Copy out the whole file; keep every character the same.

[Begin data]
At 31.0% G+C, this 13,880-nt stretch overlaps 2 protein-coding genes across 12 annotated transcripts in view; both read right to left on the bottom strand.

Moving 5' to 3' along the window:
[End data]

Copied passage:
At 31.0% G+C, this 13,880-nt stretch overlaps 2 protein-coding genes across 12 annotated transcripts in view; both read right to left on the bottom strand.

Moving 5' to 3' along the window: